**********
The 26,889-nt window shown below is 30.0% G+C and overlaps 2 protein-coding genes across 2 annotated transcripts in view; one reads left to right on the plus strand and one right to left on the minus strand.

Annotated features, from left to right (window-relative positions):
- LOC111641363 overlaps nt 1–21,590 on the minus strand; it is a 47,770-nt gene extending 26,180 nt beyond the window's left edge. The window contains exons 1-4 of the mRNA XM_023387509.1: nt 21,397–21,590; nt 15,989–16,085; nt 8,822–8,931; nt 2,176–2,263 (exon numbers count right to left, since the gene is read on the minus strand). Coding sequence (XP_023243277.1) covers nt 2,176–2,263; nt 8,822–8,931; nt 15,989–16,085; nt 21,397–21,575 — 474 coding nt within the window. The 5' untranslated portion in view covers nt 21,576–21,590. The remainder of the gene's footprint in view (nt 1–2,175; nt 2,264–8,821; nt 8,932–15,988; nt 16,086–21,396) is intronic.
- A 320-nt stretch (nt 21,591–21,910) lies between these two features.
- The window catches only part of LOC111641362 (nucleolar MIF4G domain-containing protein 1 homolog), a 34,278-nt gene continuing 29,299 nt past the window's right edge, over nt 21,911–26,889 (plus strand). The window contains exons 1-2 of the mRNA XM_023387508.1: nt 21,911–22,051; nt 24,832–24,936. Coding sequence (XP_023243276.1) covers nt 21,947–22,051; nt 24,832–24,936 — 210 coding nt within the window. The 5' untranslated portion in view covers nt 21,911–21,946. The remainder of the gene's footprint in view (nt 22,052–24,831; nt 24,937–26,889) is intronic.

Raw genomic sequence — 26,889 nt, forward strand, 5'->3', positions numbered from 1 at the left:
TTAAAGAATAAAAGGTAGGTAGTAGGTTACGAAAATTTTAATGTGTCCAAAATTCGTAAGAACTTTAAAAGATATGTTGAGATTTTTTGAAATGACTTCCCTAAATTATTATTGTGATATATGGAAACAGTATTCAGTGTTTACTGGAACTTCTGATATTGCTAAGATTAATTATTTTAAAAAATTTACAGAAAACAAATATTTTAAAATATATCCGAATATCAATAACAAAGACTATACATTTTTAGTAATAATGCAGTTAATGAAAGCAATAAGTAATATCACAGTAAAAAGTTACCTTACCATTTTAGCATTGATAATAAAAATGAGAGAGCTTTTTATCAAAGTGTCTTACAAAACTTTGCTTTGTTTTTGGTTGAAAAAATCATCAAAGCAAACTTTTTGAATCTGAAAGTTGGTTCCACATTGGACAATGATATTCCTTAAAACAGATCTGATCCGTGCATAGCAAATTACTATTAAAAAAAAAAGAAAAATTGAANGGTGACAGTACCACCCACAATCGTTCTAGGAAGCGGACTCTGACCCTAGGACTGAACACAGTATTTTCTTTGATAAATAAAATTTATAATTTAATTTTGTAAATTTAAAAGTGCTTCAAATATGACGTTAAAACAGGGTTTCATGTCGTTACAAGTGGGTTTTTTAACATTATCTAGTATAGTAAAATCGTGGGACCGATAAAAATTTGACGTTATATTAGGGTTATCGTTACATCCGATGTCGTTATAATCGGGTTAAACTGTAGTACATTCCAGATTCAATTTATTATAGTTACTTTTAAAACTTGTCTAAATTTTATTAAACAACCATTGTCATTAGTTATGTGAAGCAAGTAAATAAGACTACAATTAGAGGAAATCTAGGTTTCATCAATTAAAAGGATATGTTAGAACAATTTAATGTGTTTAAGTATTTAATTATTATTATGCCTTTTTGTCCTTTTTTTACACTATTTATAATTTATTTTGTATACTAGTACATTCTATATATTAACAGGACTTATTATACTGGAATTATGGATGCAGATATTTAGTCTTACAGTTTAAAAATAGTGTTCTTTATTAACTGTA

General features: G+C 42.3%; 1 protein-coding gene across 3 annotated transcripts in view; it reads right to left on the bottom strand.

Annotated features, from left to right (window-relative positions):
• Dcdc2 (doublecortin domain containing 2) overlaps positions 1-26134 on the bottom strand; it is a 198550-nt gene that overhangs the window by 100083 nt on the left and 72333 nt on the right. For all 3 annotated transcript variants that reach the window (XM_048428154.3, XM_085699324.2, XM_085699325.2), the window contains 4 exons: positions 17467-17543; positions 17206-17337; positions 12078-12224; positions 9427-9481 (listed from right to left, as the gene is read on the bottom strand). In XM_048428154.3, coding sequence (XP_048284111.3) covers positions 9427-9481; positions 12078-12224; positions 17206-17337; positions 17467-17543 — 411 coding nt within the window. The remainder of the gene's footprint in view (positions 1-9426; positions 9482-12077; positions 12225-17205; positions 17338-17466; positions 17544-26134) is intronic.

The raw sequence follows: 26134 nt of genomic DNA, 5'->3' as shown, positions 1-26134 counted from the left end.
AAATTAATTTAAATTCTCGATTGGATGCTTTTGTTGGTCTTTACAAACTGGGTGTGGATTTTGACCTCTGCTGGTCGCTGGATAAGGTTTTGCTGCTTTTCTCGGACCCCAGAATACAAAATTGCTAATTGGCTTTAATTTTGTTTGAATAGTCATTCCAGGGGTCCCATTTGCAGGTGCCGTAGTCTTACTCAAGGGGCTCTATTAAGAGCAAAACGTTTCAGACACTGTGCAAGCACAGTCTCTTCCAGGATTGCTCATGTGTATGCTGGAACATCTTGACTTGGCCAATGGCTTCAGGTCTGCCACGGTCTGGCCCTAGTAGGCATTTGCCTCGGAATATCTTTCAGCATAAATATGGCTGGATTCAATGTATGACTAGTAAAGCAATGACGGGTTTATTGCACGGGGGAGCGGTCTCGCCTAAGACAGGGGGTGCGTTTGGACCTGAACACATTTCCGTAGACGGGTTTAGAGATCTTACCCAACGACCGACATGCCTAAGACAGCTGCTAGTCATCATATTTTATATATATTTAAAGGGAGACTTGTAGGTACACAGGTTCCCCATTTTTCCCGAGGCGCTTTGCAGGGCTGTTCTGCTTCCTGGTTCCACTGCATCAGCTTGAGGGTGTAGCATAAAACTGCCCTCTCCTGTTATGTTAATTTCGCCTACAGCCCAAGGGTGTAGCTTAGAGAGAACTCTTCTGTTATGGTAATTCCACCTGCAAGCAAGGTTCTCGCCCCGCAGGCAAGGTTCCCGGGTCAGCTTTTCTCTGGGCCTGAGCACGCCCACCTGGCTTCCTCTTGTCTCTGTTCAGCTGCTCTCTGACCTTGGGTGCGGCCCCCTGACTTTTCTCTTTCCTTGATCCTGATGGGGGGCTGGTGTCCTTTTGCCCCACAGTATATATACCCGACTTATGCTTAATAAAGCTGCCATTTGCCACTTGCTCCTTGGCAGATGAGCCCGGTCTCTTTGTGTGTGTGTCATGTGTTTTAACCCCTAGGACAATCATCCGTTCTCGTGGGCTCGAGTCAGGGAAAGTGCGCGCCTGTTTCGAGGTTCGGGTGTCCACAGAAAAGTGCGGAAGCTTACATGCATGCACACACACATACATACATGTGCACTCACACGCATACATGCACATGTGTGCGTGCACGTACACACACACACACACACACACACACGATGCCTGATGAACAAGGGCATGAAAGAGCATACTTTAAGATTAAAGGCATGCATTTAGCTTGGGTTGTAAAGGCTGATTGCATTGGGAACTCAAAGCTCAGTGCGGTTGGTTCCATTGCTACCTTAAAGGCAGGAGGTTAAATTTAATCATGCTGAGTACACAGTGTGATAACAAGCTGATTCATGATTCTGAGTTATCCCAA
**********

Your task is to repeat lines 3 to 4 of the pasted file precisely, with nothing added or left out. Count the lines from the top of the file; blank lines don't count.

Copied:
- LOC111641363 overlaps nt 1–21,590 on the minus strand; it is a 47,770-nt gene extending 26,180 nt beyond the window's left edge. The window contains exons 1-4 of the mRNA XM_023387509.1: nt 21,397–21,590; nt 15,989–16,085; nt 8,822–8,931; nt 2,176–2,263 (exon numbers count right to left, since the gene is read on the minus strand). Coding sequence (XP_023243277.1) covers nt 2,176–2,263; nt 8,822–8,931; nt 15,989–16,085; nt 21,397–21,575 — 474 coding nt within the window. The 5' untranslated portion in view covers nt 21,576–21,590. The remainder of the gene's footprint in view (nt 1–2,175; nt 2,264–8,821; nt 8,932–15,988; nt 16,086–21,396) is intronic.
- A 320-nt stretch (nt 21,591–21,910) lies between these two features.